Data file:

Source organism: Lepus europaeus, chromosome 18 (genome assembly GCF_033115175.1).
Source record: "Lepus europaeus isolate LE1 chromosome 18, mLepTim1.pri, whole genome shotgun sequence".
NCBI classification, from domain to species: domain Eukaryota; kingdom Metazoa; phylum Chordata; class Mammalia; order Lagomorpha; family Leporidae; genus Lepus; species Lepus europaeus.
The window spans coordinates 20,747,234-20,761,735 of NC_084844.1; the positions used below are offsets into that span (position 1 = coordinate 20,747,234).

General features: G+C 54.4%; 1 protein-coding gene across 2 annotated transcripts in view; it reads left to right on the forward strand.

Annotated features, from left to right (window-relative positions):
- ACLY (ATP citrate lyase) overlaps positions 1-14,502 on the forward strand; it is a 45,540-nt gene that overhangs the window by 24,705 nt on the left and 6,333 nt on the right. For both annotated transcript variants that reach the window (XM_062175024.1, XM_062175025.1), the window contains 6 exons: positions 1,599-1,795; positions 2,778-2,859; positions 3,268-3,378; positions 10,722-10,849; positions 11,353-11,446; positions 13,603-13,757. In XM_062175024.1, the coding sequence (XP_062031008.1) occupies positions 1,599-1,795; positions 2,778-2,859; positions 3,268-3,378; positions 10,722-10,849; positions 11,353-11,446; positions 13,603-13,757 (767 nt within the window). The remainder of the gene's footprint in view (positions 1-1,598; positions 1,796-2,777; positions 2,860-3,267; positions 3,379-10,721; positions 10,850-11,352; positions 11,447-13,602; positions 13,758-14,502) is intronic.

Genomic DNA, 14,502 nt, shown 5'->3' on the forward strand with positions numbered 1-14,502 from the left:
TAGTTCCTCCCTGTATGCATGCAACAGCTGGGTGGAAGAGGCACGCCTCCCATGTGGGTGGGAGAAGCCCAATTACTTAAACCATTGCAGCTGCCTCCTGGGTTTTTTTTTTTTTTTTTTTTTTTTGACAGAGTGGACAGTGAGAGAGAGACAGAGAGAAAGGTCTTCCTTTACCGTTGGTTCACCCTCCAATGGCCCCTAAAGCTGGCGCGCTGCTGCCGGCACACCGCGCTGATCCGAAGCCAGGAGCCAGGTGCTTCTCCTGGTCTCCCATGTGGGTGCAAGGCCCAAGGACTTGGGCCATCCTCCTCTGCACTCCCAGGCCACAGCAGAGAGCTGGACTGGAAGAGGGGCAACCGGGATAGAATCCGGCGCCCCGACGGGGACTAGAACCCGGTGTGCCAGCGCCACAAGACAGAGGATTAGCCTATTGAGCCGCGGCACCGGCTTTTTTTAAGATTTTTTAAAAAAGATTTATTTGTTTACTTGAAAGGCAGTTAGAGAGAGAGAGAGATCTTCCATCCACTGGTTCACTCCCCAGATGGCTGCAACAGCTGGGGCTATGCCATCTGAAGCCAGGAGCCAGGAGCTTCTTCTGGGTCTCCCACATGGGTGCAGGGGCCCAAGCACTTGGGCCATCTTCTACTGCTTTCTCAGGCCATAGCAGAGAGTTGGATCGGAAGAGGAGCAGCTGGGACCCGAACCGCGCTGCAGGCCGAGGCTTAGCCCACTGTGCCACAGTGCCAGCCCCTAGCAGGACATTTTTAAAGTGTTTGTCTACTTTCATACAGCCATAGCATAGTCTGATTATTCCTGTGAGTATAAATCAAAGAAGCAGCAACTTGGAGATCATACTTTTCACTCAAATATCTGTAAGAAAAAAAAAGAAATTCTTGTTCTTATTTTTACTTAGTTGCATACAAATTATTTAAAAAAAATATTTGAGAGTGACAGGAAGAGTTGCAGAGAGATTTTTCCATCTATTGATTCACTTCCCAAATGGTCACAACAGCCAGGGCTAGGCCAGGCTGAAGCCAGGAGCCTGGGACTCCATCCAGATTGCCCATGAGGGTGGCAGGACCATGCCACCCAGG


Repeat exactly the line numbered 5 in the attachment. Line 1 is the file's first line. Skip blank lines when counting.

General features: G+C 54.4%; 1 protein-coding gene across 2 annotated transcripts in view; it reads left to right on the forward strand.